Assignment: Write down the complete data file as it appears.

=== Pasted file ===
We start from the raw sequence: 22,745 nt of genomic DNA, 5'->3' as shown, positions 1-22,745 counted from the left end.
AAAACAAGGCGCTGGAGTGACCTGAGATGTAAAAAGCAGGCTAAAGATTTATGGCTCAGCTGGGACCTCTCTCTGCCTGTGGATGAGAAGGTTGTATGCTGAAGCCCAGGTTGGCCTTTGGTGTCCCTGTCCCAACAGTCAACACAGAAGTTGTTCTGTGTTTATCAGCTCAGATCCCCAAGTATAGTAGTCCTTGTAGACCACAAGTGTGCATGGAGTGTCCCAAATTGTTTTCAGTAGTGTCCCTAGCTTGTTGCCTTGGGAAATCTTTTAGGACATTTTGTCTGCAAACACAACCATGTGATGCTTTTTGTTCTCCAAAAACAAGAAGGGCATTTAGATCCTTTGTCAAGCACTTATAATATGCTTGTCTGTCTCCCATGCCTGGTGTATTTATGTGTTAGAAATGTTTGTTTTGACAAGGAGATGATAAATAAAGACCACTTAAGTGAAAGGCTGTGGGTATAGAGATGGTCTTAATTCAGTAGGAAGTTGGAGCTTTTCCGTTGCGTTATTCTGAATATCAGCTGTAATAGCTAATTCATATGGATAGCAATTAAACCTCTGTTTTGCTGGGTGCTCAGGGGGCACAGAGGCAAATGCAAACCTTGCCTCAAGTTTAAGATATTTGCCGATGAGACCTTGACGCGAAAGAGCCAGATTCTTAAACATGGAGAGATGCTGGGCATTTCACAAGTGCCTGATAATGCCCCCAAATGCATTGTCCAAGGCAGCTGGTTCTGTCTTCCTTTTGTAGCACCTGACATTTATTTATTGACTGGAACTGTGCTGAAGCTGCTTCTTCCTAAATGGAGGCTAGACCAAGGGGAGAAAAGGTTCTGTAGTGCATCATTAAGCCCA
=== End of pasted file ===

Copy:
We start from the raw sequence: 22,745 nt of genomic DNA, 5'->3' as shown, positions 1-22,745 counted from the left end.
AAAACAAGGCGCTGGAGTGACCTGAGATGTAAAAAGCAGGCTAAAGATTTATGGCTCAGCTGGGACCTCTCTCTGCCTGTGGATGAGAAGGTTGTATGCTGAAGCCCAGGTTGGCCTTTGGTGTCCCTGTCCCAACAGTCAACACAGAAGTTGTTCTGTGTTTATCAGCTCAGATCCCCAAGTATAGTAGTCCTTGTAGACCACAAGTGTGCATGGAGTGTCCCAAATTGTTTTCAGTAGTGTCCCTAGCTTGTTGCCTTGGGAAATCTTTTAGGACATTTTGTCTGCAAACACAACCATGTGATGCTTTTTGTTCTCCAAAAACAAGAAGGGCATTTAGATCCTTTGTCAAGCACTTATAATATGCTTGTCTGTCTCCCATGCCTGGTGTATTTATGTGTTAGAAATGTTTGTTTTGACAAGGAGATGATAAATAAAGACCACTTAAGTGAAAGGCTGTGGGTATAGAGATGGTCTTAATTCAGTAGGAAGTTGGAGCTTTTCCGTTGCGTTATTCTGAATATCAGCTGTAATAGCTAATTCATATGGATAGCAATTAAACCTCTGTTTTGCTGGGTGCTCAGGGGGCACAGAGGCAAATGCAAACCTTGCCTCAAGTTTAAGATATTTGCCGATGAGACCTTGACGCGAAAGAGCCAGATTCTTAAACATGGAGAGATGCTGGGCATTTCACAAGTGCCTGATAATGCCCCCAAATGCATTGTCCAAGGCAGCTGGTTCTGTCTTCCTTTTGTAGCACCTGACATTTATTTATTGACTGGAACTGTGCTGAAGCTGCTTCTTCCTAAATGGAGGCTAGACCAAGGGGAGAAAAGGTTCTGTAGTGCATCATTAAGCCCA